OURAY BRIEFS | New Cop on the Beat In Ouray
by Samantha Wright
Sep 02, 2013 | 1951 views | 0 0 comments | 31 31 recommendations | email to a friend | print

After being short-handed all summer, the Ouray Police Department is close to being fully staffed once more. One of two vacant officer positions has recently been filled, and the search for a new police chief has entered its final phase.

The newly hired officer is James Berry, an Olathe resident who previously working with the Montrose County Sheriff’s Office. Barry accepted the position with the OPD earlier this month, and began work this week, said Ouray City Administrator Patrick Rondinelli. Berry spent much of this summer filling in at the OPD, and is therefore already somewhat familiar with the beat. Berry’s wife is a detective in the Montrose Police Department. “We are excited to have him on board,” Rondinelli said.

The second officer vacancy may be filled soon, too. At press time, the city had made an offer to a candidate who hadn’t decided whether to accept it, yet. 

Meanwhile, the city’s hunt for a new Police Chief is also nearing its conclusion, as a field of 13 applicants has been whittled down to four finalists. 

The four finalists include Travis Anderson, a sergeant with the Montezuma County Sheriff’s Office who also served for 13 years with the Delta Police Department; Ralph Maher, who currently serves with the Fountain Police Department and also previously served four years for the Colorado Department of Corrections; Scott Mills, a Commander of Police Operations for the Los Alamos Police Department where he has served since 1998; and Justin Perry, a Patrol Sergeant with the Montrose Police Department who has also served as a detective since 2002. 

On Thursday, Aug. 22, the four finalists ran a gauntlet of interviews with three different committees as well as with Rondinelli, and then met with about 25 community members at a public reception at the Ouray Community Center. 

One interviewing committee was comprised of department heads from the City of Ouray, including interim Police Chief Lillard. Another was a peer committee, comprised of Ouray County Sheriff Junior Mattivi, Ouray School Superintendent Scott Pankow, Ouray Fire Chief Trevor Latta, Ouray Chamber Resort Association director Kat Papenbrock and an investigator from 7th Judicial District Attorney Dan Hotsenpiller’s office. A third committee was comprised of various citizens of Ouray, including Gary Dunn, Caroline Kelly, Bud Zanett, Cory Jackson and Dee Hilton. Several city councilors also participated in the interview process. 

“The four candidates all did a fantastic job,” Rondinelli said. “It was a pretty rigorous day. They all were very impressive.”

Rondinelli is now evaluating the information that was gathered through the interview process, after which he will conduct exhaustive background checks on each finalist. 

“If all goes smoothly, we will make a conditional offer in the next two weeks,” Rondinelli said. If the offer is accepted, the chosen candidate will then have to undergo a psychiatric evaluation, and if successful, the city should have its new police chief sometime in September.

“The pieces are coming together,” Rondinelli said.

The Ouray Police Department has been short-staffed since May, when former Police Chief Leo Rasmusson and two officers abruptly resigned from their positions, leaving the department with just one officer. About 10 officers from other jurisdictions including the Montrose and Delta police departments, and the Montrose and Ouray County sheriff’s offices, have been chipping in to cover shifts over the summer months.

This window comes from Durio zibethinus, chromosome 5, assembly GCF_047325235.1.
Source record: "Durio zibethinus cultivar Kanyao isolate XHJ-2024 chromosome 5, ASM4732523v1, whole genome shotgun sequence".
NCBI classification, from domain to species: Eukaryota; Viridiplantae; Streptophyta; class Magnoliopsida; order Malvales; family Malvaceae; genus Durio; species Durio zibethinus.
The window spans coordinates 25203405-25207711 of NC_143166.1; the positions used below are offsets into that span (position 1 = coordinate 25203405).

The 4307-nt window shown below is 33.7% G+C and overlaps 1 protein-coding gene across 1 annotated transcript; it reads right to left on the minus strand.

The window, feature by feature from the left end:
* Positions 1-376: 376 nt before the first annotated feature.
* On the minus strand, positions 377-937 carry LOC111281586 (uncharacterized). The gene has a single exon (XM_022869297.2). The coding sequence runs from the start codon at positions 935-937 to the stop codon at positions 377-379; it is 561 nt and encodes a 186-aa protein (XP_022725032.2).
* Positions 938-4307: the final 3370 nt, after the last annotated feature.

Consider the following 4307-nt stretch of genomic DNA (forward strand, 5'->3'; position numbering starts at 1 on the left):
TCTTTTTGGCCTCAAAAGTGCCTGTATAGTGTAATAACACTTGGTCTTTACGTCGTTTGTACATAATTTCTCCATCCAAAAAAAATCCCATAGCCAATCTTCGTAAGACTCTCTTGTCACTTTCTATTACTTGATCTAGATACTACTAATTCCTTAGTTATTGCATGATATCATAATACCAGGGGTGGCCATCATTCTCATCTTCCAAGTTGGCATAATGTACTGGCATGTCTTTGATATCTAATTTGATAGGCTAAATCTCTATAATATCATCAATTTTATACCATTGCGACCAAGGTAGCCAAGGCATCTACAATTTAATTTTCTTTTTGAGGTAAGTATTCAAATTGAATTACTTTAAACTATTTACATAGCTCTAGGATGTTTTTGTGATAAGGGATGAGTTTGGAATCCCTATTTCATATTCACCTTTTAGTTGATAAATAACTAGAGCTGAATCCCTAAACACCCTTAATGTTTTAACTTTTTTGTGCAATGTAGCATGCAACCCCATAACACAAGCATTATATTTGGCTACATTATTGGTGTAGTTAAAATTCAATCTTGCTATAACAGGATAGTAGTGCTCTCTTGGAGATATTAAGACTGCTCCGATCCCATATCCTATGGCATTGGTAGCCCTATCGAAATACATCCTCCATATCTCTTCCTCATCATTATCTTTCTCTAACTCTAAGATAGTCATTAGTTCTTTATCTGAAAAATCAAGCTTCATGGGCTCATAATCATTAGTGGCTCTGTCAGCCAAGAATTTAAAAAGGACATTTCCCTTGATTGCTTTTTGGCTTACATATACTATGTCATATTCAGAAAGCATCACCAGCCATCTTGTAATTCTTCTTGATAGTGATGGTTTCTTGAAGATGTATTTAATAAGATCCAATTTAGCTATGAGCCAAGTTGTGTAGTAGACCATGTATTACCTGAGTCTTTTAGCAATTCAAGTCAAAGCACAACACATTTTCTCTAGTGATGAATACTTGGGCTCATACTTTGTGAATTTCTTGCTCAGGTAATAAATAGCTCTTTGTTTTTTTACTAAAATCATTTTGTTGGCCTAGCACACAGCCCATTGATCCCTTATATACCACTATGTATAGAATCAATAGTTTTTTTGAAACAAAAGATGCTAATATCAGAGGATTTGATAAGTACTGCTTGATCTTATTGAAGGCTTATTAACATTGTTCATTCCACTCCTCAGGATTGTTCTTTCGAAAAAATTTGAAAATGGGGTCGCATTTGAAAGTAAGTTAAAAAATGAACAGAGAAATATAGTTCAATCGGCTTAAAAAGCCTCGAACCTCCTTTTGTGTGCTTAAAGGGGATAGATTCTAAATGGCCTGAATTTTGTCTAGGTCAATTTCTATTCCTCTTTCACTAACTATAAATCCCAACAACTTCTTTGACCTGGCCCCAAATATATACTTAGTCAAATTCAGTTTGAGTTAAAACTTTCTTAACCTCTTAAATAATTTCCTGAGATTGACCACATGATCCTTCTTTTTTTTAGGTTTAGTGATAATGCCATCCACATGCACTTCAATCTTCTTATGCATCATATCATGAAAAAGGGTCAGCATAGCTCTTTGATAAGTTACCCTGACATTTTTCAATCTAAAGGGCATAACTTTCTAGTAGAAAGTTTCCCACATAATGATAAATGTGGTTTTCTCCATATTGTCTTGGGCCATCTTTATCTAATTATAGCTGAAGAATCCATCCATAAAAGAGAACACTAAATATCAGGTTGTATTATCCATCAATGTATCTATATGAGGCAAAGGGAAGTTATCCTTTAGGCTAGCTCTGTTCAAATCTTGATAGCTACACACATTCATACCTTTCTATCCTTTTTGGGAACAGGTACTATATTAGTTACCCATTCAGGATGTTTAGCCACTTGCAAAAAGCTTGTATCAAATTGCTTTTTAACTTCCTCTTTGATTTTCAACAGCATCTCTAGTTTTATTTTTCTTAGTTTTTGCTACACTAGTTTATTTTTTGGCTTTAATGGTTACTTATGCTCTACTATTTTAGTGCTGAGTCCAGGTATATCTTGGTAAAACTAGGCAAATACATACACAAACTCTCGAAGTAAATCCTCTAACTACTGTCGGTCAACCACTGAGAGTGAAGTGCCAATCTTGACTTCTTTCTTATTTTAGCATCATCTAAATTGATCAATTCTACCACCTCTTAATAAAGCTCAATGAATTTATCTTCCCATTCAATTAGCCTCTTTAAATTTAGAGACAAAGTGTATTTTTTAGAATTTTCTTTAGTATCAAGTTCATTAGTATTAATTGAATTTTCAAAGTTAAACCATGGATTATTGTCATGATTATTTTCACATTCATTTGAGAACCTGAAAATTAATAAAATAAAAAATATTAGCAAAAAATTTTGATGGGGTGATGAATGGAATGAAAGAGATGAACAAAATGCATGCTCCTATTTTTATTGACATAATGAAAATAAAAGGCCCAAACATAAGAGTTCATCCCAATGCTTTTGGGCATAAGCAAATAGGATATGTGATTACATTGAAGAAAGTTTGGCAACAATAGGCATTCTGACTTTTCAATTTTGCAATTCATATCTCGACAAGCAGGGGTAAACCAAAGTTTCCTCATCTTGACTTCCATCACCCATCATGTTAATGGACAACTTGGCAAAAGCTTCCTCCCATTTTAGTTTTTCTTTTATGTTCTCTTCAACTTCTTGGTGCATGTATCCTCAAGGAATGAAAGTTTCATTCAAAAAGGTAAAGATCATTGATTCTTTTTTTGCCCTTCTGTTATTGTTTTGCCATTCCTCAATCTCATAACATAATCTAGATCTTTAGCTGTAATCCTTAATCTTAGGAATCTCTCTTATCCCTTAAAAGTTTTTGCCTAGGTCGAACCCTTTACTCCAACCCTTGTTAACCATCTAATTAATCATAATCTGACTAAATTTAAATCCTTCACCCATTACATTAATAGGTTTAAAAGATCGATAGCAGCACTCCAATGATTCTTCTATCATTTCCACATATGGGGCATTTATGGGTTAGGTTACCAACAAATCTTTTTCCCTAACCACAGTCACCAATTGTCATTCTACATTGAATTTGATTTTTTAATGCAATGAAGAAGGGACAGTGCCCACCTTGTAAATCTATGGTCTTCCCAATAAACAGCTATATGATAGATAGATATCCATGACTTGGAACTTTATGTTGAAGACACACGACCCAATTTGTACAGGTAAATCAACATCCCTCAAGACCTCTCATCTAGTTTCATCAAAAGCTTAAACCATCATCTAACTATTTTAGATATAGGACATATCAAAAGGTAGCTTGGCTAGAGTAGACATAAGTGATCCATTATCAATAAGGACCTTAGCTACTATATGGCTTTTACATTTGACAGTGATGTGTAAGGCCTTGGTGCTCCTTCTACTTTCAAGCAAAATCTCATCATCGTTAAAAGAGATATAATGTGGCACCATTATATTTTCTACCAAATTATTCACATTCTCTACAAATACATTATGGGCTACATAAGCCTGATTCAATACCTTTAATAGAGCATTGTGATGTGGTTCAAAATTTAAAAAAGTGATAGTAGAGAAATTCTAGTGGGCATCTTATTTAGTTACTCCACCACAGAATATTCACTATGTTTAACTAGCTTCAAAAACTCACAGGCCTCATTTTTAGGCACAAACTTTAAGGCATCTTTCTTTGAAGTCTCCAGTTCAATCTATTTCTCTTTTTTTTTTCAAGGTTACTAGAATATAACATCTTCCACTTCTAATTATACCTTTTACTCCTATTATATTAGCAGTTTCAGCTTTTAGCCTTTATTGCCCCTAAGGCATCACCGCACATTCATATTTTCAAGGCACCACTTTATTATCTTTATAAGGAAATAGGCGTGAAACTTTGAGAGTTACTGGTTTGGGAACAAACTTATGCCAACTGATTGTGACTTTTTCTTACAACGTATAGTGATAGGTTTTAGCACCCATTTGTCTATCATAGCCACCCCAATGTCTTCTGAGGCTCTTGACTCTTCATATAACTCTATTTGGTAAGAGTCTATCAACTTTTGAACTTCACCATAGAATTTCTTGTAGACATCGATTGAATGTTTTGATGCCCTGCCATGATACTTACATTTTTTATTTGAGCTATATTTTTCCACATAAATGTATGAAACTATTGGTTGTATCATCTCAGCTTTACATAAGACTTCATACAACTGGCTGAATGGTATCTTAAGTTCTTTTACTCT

This effort has been overseen by Gene Lillard, a commander with the Montrose Police Department, who agreed in June to serve as an interim Police Chief in Ouray via an intergovernmental agreement until the position is permanently filled. 

“I can’t say enough how much we appreciate all the officers from all the other agencies, and how much they have done,” Rondinelli said. “They have all done exceptional work through the busy summer season, keeping things moving and protecting our community.” 

Rondinelli also had high praise for Lillard. “He has been phenomenal. He is extremely professional, very easy to work with, and has done a tremendous amount of work behind the scenes to keep things organized and stable,” Rondinelli said.



Five candidates will vie for two Ouray City Council seats that are up for grabs in the upcoming November election. Incumbent John Ferguson, who was previously on the fence about running again, has changed his mind and is vying for a second term. Ferguson will be joined on the ballot by fellow contenders Glenn Boyd, Speedy Scott, Carl Cockle and Sara Sharpe, each of whom gathered the requisite 25 signatures from registered voters in the City of Ouray and turned in their nominating petitions by Monday’s deadline. 

At press time, it appeared that the race for mayor will be called off, since Pam Larson is the only mayoral candidate who turned in her petition by the deadline. Larson, a Ouray native, was appointed to the Ouray City Council in July to fill out the remainder of deceased councilor Gary Hansen’s term. She previously served as mayor for six years before present Mayor Bob Risch was elected in 2009. While the City of Ouray does not have term limits, Risch has opted not to run for a third term. 

The field of candidates for the upcoming council and mayoral election is not quite settled, however, since Ouray City Clerk Kathy Elmont has not yet validated the signatures on each candidate’s nominating petition. It is also still possible for write-in candidates to get into the race. 

The mayoral term is for two years, and the terms for both open council seats are for four years.

swright@watchnewspapers.com or Tweet @iamsamwright

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